If it’s hard for an offensive lineman who has to fire out and hit the man across from him, it’s a little harder for the defensive lineman trying to hold his ground.

“Oh, yeah,” said former offensive tackle and current radio analyst Lincoln Kennedy, who played his home games in Oakland from 1996 through 2003. “There was a couple times when they would come and they would try to dig in with their feet, like a sprinter does with his cleats. And it was funny to me. Because we would work so hard at pushing those guys around, or getting them on skates. And to me it was like a pig in mud. That’s the way I looked at the dirt, just frolicking around in the mud.”

With all that frolicking going on, you’d think an offense would take advantage of the Oakland infield. But Gruden wouldn’t bite when I asked if he ever calls plays to suit the surface.

“No, I’m not that smart. ‘Here we are at the 36-yard line, let’s put the ball on the other hash.’ No,” he said. “Kicking game, maybe. You probably want to place the ball in the grass if you can.”

Ah, the kicking game. More than any other activity in football, the snap, hold and kick of a field goal or extra point are products of robotic repetition. These guys hate randomness. And for the placekicker, it’s all about the plant foot.

“A lot of your power comes from your plant,” the Raiders’ Daniel Carlson said. “You’re able to pull those hips and that leg through it. So on that dirt, you’re not really stuck into the ground quite as well. … I would say sometimes that plant’s just a little iffy.”

If McManus looked comfortable on that 64-yard attempt, it wasn’t by accident. The outlet 9News Denver reported that a week before the Week 1 opener, the Broncos kicker grabbed long snapper Kreiter and his holder, Colby Waldman, and took them to Coors Field, home of baseball’s Rockies, to practice 33-yard PATs and longer field goals on both the infield dirt and the grass-dirt seams.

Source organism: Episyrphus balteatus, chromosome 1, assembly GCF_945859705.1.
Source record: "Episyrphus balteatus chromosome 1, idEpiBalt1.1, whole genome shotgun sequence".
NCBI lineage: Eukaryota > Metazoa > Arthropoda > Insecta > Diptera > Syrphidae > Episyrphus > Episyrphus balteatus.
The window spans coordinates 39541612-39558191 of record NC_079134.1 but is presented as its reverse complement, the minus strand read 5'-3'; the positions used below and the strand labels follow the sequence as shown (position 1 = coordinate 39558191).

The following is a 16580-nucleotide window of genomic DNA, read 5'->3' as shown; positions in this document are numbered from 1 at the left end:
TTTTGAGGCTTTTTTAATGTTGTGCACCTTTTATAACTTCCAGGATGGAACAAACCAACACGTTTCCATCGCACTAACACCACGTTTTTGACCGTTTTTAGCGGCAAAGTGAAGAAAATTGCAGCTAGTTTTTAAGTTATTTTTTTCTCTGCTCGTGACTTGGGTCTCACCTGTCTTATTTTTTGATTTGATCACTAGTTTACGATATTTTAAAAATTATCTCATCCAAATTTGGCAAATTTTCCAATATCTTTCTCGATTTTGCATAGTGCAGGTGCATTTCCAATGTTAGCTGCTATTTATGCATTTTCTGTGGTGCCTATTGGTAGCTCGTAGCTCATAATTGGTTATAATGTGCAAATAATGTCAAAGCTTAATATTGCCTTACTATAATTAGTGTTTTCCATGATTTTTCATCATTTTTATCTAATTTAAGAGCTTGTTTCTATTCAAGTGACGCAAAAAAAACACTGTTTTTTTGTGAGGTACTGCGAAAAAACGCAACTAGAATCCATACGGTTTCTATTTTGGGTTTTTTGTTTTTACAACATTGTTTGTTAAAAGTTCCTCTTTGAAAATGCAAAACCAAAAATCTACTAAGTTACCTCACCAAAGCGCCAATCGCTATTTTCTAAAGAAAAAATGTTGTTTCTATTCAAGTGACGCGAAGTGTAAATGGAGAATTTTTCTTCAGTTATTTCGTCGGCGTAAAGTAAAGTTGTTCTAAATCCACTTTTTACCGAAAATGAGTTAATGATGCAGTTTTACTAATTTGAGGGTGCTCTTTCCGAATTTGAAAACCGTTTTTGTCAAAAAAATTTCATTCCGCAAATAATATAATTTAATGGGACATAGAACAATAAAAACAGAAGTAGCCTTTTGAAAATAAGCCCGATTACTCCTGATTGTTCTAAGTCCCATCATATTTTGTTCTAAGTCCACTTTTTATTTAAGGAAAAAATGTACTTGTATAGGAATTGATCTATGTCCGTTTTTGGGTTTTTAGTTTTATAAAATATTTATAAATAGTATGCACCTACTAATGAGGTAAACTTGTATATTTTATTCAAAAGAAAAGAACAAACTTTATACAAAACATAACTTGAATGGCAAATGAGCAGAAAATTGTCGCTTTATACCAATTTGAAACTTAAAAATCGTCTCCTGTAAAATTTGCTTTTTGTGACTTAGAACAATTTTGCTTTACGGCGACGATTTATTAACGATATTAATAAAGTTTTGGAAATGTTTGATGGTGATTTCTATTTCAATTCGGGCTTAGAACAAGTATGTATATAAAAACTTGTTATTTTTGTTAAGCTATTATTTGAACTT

Carlson could relate. This offseason, between OTAs and training camp, he and his Raiders holder, A.J. Cole, met on the baseball field at Auburn University to do the same thing. Then, the week before the only preseason game in Oakland this year, they drove over to the Coliseum and practiced some more.

“If it’s your first time, you’re gonna be thinking, ‘Well, I’m not sure how this is gonna go,’” Carlson said. “Even now, I would rather be kicking on grass. But I guess I’ve convinced myself whether I’m on the dirt or the grass, I’m gonna kick the same exact way.”

There’s another thing football players don’t like about the Oakland dirt. It hurts. Like, a lot.

In the hours before the Monday night game, former Cal running back Justin Forsett tweeted: “If anyone wants to know what it feels like to fall on that dirt in Oakland Coliseum: Go outside right now, sprint as fast as you can in the middle of the street, once you get to full speed jump up as high as you can and belly flop on the pavement.”

Forsett, who played two regular-season games and one preseason contest on that tarmac as a visiting player, got a lot of response, including from other NFL veterans. David Nixon, who spent part of the 2009 season with the Raiders, replied, “When I played there, I was told the field crew scrapes off all of the excess dirt from the baseball games, which makes complete sense why it’s basically pure rock/concrete.”

Pain is an every-week occurrence for NFL players, but the sandpaper effect of the Oakland infield tends to stand apart.